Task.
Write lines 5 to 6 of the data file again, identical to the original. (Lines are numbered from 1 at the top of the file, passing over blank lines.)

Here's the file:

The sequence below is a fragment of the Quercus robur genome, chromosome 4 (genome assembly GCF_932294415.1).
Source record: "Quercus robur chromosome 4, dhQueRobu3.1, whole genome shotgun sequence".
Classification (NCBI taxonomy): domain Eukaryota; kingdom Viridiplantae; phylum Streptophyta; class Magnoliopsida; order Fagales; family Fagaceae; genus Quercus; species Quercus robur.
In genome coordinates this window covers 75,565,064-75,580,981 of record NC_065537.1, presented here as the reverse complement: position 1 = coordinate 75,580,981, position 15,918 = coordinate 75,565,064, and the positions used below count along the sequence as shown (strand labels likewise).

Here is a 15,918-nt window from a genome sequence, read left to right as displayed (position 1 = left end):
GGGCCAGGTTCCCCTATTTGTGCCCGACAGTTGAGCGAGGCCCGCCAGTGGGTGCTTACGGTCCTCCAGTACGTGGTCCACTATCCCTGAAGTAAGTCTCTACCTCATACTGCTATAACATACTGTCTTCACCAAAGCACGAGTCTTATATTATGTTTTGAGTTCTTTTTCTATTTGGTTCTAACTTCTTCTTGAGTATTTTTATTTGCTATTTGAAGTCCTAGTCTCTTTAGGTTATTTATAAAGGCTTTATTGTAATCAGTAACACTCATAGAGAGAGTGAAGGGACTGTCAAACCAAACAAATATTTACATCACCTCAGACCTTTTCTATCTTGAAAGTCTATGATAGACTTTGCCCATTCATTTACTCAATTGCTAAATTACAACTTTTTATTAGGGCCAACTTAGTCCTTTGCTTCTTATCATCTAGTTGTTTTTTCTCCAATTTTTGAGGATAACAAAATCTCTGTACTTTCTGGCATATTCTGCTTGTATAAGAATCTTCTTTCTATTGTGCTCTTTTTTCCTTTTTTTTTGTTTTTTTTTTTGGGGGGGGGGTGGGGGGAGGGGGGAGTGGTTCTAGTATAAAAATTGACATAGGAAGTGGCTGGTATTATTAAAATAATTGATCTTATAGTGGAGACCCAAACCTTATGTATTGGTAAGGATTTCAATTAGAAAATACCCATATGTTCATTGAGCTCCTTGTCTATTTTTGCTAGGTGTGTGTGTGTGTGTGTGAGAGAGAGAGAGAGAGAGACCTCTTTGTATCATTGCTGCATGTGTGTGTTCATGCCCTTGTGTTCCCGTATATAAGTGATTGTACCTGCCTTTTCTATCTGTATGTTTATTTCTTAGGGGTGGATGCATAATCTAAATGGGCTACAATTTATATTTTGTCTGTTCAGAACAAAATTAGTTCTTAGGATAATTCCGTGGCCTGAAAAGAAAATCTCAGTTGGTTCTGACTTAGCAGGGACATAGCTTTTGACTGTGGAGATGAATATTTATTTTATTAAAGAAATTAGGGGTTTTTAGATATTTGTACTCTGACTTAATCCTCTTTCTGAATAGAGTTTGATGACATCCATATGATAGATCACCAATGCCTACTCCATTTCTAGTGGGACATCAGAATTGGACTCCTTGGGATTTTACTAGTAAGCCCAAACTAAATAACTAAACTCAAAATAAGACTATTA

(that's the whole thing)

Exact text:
Here is a 15,918-nt window from a genome sequence, read left to right as displayed (position 1 = left end):
GGGCCAGGTTCCCCTATTTGTGCCCGACAGTTGAGCGAGGCCCGCCAGTGGGTGCTTACGGTCCTCCAGTACGTGGTCCACTATCCCTGAAGTAAGTCTCTACCTCATACTGCTATAACATACTGTCTTCACCAAAGCACGAGTCTTATATTATGTTTTGAGTTCTTTTTCTATTTGGTTCTAACTTCTTCTTGAGTATTTTTATTTGCTATTTGAAGTCCTAGTCTCTTTAGGTTATTTATAAAGGCTTTATTGTAATCAGTAACACTCATAGAGAGAGTGAAGGGACTGTCAAACCAAACAAATATTTACATCACCTCAGACCTTTTCTATCTTGAAAGTCTATGATAGACTTTGCCCATTCATTTACTCAATTGCTAAATTACAACTTTTTATTAGGGCCAACTTAGTCCTTTGCTTCTTATCATCTAGTTGTTTTTTCTCCAATTTTTGAGGATAACAAAATCTCTGTACTTTCTGGCATATTCTGCTTGTATAAGAATCTTCTTTCTATTGTGCTCTTTTTTCCTTTTTTTTTGTTTTTTTTTTTGGGGGGGGGGTGGGGGGAGGGGGGAGTGGTTCTAGTATAAAAATTGACATAGGAAGTGGCTGGTATTATTAAAATAATTGATCTTATAGTGGAGACCCAAACCTTATGTATTGGTAAGGATTTCAATTAGAAAATACCCATATGTTCATTGAGCTCCTTGTCTATTTTTGCTAGGTGTGTGTGTGTGTGTGTGAGAGAGAGAGAGAGAGAGACCTCTTTGTATCATTGCTGCATGTGTGTGTTCATGCCCTTGTGTTCCCGTATATAAGTGATTGTACCTGCCTTTTCTATCTGTATGTTTATTTCTTAGGGGTGGATGCATAATCTAAATGGGCTACAATTTATATTTTGTCTGTTCAGAACAAAATTAGTTCTTAGGATAATTCCGTGGCCTGAAAAGAAAATCTCAGTTGGTTCTGACTTAGCAGGGACATAGCTTTTGACTGTGGAGATGAATATTTATTTTATTAAAGAAATTAGGGGTTTTTAGATATTTGTACTCTGACTTAATCCTCTTTCTGAATAGAGTTTGATGACATCCATATGATAGATCACCAATGCCTACTCCATTTCTAGTGGGACATCAGAATTGGACTCCTTGGGATTTTACTAGTAAGCCCAAACTAAATAACTAAACTCAAAATAAGACTATTA